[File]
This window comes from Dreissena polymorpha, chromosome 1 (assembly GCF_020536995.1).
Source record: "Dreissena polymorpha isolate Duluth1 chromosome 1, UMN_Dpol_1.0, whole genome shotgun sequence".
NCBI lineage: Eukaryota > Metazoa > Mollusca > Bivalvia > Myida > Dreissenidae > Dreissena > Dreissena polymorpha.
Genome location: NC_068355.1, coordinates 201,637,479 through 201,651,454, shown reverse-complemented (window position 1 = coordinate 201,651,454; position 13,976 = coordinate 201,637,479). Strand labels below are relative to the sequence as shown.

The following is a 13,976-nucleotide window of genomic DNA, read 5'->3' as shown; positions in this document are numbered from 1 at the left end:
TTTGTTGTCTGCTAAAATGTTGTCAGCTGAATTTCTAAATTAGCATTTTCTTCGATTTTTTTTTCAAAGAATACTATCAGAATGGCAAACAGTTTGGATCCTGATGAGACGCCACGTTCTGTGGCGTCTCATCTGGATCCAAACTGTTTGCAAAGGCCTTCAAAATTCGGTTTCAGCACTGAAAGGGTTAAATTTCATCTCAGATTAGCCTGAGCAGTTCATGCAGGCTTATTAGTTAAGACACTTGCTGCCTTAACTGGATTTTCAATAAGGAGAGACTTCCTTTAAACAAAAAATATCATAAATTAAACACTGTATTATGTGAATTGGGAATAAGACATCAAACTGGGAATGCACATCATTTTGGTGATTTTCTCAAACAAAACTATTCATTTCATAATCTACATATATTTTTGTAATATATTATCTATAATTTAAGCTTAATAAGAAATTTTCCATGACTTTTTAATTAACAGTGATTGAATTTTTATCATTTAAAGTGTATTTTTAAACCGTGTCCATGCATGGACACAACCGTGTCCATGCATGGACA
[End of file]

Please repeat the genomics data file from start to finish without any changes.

This window comes from Dreissena polymorpha, chromosome 1 (assembly GCF_020536995.1).
Source record: "Dreissena polymorpha isolate Duluth1 chromosome 1, UMN_Dpol_1.0, whole genome shotgun sequence".
NCBI lineage: Eukaryota > Metazoa > Mollusca > Bivalvia > Myida > Dreissenidae > Dreissena > Dreissena polymorpha.
Genome location: NC_068355.1, coordinates 201,637,479 through 201,651,454, shown reverse-complemented (window position 1 = coordinate 201,651,454; position 13,976 = coordinate 201,637,479). Strand labels below are relative to the sequence as shown.

The following is a 13,976-nucleotide window of genomic DNA, read 5'->3' as shown; positions in this document are numbered from 1 at the left end:
TTTGTTGTCTGCTAAAATGTTGTCAGCTGAATTTCTAAATTAGCATTTTCTTCGATTTTTTTTTCAAAGAATACTATCAGAATGGCAAACAGTTTGGATCCTGATGAGACGCCACGTTCTGTGGCGTCTCATCTGGATCCAAACTGTTTGCAAAGGCCTTCAAAATTCGGTTTCAGCACTGAAAGGGTTAAATTTCATCTCAGATTAGCCTGAGCAGTTCATGCAGGCTTATTAGTTAAGACACTTGCTGCCTTAACTGGATTTTCAATAAGGAGAGACTTCCTTTAAACAAAAAATATCATAAATTAAACACTGTATTATGTGAATTGGGAATAAGACATCAAACTGGGAATGCACATCATTTTGGTGATTTTCTCAAACAAAACTATTCATTTCATAATCTACATATATTTTTGTAATATATTATCTATAATTTAAGCTTAATAAGAAATTTTCCATGACTTTTTAATTAACAGTGATTGAATTTTTATCATTTAAAGTGTATTTTTAAACCGTGTCCATGCATGGACACAACCGTGTCCATGCATGGACA